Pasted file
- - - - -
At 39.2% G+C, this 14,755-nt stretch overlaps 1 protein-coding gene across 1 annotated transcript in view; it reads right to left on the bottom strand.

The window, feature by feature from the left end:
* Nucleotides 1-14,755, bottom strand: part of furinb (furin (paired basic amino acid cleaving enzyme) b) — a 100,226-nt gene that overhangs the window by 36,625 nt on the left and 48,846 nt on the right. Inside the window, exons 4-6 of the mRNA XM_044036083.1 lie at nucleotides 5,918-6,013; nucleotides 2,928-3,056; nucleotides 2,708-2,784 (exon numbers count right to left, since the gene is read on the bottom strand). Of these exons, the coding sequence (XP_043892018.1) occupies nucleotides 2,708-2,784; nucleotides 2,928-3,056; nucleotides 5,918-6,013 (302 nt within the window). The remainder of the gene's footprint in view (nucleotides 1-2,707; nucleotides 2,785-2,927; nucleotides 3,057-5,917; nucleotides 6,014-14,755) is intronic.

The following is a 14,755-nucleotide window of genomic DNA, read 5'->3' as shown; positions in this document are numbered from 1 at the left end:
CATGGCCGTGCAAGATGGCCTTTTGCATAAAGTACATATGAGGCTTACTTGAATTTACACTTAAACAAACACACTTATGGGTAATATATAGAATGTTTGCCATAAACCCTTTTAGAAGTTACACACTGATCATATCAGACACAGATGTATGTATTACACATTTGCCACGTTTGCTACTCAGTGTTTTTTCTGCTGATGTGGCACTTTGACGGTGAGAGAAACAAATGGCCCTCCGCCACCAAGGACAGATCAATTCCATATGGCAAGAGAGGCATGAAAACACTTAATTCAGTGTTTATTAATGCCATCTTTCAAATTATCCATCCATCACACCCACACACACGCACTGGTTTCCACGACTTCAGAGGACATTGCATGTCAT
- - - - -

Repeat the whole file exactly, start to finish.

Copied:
At 39.2% G+C, this 14,755-nt stretch overlaps 1 protein-coding gene across 1 annotated transcript in view; it reads right to left on the bottom strand.

The window, feature by feature from the left end:
* Nucleotides 1-14,755, bottom strand: part of furinb (furin (paired basic amino acid cleaving enzyme) b) — a 100,226-nt gene that overhangs the window by 36,625 nt on the left and 48,846 nt on the right. Inside the window, exons 4-6 of the mRNA XM_044036083.1 lie at nucleotides 5,918-6,013; nucleotides 2,928-3,056; nucleotides 2,708-2,784 (exon numbers count right to left, since the gene is read on the bottom strand). Of these exons, the coding sequence (XP_043892018.1) occupies nucleotides 2,708-2,784; nucleotides 2,928-3,056; nucleotides 5,918-6,013 (302 nt within the window). The remainder of the gene's footprint in view (nucleotides 1-2,707; nucleotides 2,785-2,927; nucleotides 3,057-5,917; nucleotides 6,014-14,755) is intronic.

The following is a 14,755-nucleotide window of genomic DNA, read 5'->3' as shown; positions in this document are numbered from 1 at the left end:
CATGGCCGTGCAAGATGGCCTTTTGCATAAAGTACATATGAGGCTTACTTGAATTTACACTTAAACAAACACACTTATGGGTAATATATAGAATGTTTGCCATAAACCCTTTTAGAAGTTACACACTGATCATATCAGACACAGATGTATGTATTACACATTTGCCACGTTTGCTACTCAGTGTTTTTTCTGCTGATGTGGCACTTTGACGGTGAGAGAAACAAATGGCCCTCCGCCACCAAGGACAGATCAATTCCATATGGCAAGAGAGGCATGAAAACACTTAATTCAGTGTTTATTAATGCCATCTTTCAAATTATCCATCCATCACACCCACACACACGCACTGGTTTCCACGACTTCAGAGGACATTGCATGTCAT